If you put being healthy as the primary short term goal, and with the daily focus on that, will come the body composition changes and looking good. Looking good isn’t going to be the same for everyone – social media brands it as looking aesthetic or there’s a certain female physique. You can be healthy as a male and be 15% body fat but that in the bodybuilding world is fat. There’s a massive difference between, chasing optimal health and looking good.

 

A year or two in the fitness world is short term. If you get someone to focus on exercising regularly, drinking lots of water then that’s primarily looking at health but with that builds up the good habits of “I’m sleeping better, I’m eating less processed foods but if I really want them I’ll have them, ok.” If you can break the cycle of sleeping until one o’clock in the day, eating what’s convenient and binge eating – binge eating is a massive thing and people don’t even realise they do it – and of course going out drinking. If you just make the lifestyle changes then the body composition will come.

 

Most people that chase looking good will go to that quick fix: Weight Watchers, Unislim, Slimfast, all these things – if you look at within 5 years, 95 percent of people who lose weight gain back more weight than they lost. The American government don’t even use the words ‘weight loss’, they use the term ‘weight management’ because they’ve more or less accepted weight loss is not actually possible and they’ve said if you don’t want to be fat don’t gain the weight originally.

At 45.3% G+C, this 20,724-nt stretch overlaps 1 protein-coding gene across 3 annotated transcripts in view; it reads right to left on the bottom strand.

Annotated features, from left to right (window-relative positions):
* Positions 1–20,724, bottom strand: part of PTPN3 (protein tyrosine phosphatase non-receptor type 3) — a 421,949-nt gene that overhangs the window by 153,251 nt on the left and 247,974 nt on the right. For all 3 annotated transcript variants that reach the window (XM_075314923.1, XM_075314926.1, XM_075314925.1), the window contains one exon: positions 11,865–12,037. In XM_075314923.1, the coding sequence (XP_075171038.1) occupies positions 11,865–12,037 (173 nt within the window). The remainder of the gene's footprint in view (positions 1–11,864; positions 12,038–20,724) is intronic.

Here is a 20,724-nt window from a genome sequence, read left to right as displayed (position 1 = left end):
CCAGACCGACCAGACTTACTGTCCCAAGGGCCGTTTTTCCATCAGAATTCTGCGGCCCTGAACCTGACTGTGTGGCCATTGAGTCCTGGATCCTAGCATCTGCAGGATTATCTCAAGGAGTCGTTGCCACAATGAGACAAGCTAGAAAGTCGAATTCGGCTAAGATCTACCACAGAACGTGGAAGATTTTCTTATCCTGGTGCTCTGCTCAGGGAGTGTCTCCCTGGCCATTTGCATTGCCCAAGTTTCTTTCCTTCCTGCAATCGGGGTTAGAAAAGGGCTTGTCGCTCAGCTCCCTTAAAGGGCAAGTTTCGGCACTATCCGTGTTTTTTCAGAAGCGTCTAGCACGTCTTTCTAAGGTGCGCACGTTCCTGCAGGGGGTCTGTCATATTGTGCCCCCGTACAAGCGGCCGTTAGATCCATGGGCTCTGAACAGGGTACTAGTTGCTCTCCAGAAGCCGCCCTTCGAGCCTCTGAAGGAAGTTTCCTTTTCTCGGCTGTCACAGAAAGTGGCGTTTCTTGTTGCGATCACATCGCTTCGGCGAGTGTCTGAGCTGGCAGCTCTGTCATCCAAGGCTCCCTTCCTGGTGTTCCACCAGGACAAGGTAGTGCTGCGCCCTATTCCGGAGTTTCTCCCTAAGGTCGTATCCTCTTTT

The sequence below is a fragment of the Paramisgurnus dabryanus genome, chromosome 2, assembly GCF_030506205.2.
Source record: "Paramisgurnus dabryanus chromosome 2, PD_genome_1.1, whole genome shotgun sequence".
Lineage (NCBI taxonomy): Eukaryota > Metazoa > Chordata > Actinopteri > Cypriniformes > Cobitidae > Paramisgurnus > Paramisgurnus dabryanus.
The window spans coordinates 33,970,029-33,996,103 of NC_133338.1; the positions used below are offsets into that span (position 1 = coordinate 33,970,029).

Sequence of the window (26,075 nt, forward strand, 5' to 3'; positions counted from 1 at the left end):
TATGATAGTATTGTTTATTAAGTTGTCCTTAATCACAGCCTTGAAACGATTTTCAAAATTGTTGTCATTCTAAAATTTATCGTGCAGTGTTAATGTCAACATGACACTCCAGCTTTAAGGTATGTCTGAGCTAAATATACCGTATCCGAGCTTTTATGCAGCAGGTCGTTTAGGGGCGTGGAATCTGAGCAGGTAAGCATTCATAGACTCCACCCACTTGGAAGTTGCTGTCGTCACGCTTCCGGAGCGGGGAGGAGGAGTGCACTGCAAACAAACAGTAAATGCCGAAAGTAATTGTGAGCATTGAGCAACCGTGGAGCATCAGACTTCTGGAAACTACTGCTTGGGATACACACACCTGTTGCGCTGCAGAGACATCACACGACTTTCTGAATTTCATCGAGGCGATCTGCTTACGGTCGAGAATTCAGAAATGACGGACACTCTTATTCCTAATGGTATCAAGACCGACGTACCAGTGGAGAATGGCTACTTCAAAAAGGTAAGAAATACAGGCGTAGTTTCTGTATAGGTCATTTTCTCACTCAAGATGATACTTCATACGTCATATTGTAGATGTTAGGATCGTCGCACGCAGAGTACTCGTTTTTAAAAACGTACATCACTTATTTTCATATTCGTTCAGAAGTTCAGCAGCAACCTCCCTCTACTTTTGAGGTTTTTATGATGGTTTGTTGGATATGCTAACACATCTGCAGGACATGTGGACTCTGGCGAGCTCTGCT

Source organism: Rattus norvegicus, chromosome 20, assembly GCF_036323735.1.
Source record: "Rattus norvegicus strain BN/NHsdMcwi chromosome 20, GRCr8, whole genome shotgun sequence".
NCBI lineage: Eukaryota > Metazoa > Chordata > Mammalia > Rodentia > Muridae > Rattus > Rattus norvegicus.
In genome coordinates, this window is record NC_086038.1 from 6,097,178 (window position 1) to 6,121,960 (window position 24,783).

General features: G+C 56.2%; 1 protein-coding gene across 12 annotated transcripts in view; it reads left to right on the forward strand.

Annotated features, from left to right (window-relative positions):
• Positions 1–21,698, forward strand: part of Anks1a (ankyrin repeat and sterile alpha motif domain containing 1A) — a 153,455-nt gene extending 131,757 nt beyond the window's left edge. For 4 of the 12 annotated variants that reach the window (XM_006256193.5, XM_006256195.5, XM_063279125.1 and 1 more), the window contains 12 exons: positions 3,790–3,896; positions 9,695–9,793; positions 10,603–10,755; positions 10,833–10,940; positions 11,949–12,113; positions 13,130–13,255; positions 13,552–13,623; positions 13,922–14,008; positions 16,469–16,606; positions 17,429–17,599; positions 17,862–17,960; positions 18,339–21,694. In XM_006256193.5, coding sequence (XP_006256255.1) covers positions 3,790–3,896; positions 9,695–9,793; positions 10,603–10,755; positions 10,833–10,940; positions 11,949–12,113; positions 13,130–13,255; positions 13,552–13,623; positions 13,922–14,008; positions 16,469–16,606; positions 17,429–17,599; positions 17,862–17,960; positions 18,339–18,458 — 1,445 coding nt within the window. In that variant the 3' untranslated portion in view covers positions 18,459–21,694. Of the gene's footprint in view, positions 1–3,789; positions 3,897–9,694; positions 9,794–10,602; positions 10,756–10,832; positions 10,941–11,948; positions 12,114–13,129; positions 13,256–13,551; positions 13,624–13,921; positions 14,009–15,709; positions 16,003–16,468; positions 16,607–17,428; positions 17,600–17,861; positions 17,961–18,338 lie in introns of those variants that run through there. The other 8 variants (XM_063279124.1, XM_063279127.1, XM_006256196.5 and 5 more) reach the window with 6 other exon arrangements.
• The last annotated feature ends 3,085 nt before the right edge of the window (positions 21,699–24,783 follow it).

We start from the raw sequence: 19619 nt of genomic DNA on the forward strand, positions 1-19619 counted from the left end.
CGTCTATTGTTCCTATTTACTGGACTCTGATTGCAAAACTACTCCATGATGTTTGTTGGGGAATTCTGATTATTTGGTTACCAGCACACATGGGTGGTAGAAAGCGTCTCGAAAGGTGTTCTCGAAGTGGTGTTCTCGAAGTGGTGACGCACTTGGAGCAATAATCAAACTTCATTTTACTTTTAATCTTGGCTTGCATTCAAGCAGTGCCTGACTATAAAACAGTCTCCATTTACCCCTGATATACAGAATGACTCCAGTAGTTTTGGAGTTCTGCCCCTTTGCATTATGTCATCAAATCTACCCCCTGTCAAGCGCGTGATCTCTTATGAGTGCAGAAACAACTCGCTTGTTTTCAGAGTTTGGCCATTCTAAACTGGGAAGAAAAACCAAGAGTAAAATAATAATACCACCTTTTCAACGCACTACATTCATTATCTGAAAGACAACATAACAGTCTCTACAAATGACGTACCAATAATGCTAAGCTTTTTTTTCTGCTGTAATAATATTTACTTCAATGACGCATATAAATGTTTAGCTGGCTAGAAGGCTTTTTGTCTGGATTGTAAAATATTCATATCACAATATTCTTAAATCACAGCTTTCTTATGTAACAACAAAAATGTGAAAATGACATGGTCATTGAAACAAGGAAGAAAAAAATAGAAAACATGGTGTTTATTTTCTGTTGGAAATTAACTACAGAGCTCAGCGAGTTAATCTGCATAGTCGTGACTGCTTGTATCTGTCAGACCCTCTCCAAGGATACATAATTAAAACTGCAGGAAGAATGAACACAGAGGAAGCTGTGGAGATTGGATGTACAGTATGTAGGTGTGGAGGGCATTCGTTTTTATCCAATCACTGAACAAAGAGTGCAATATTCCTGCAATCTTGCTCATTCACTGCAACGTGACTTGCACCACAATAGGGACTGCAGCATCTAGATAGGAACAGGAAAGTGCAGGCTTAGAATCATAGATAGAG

People don’t look at long term plans, they look at short term fixes. As a result, you end up damaging your metabolism and you’re eating really low calories and it’s just not sustainable. You have to find something sustainable for you long term if you want to make those changes. Anything that promises quick changes in six to twelve weeks, I’m sorry but you’re just going to end up looking worse and less healthy. If you can choose something you enjoy, then you know that’s sustainable long term. That is the much better option for you than wanting to train like me or someone else. It’s all individual. The diet that works for me might not work for another person.

 

That’s why the calories in calories out tracking your macronutrient has become so popular because it’s all about flexible dieting so you have your goals for calories for the day – within that you consume 80 to 90% of that from whole-foods and that doesn’t mean it has to be chicken and broccoli. You might prefer turkey, white potatoes over sweet potatoes, basmati rice or brown rice, its whatever you enjoy doing and it’ll be sustainable for you. If I get two people and they’re the same weight, everything is the same, and I put one person on a chicken and broccoli diet and the other on a bar of chocolate and a slice of pizza and every day fit it into their macronutrients, the first person is going to hate themselves and will binge, and binge bad when they do so and anyone that tells you that you can’t put on a lot of body fat just from one binge, its bull – I went on holidays two years ago to Santa Ponsa, I put on 26 pounds in one week.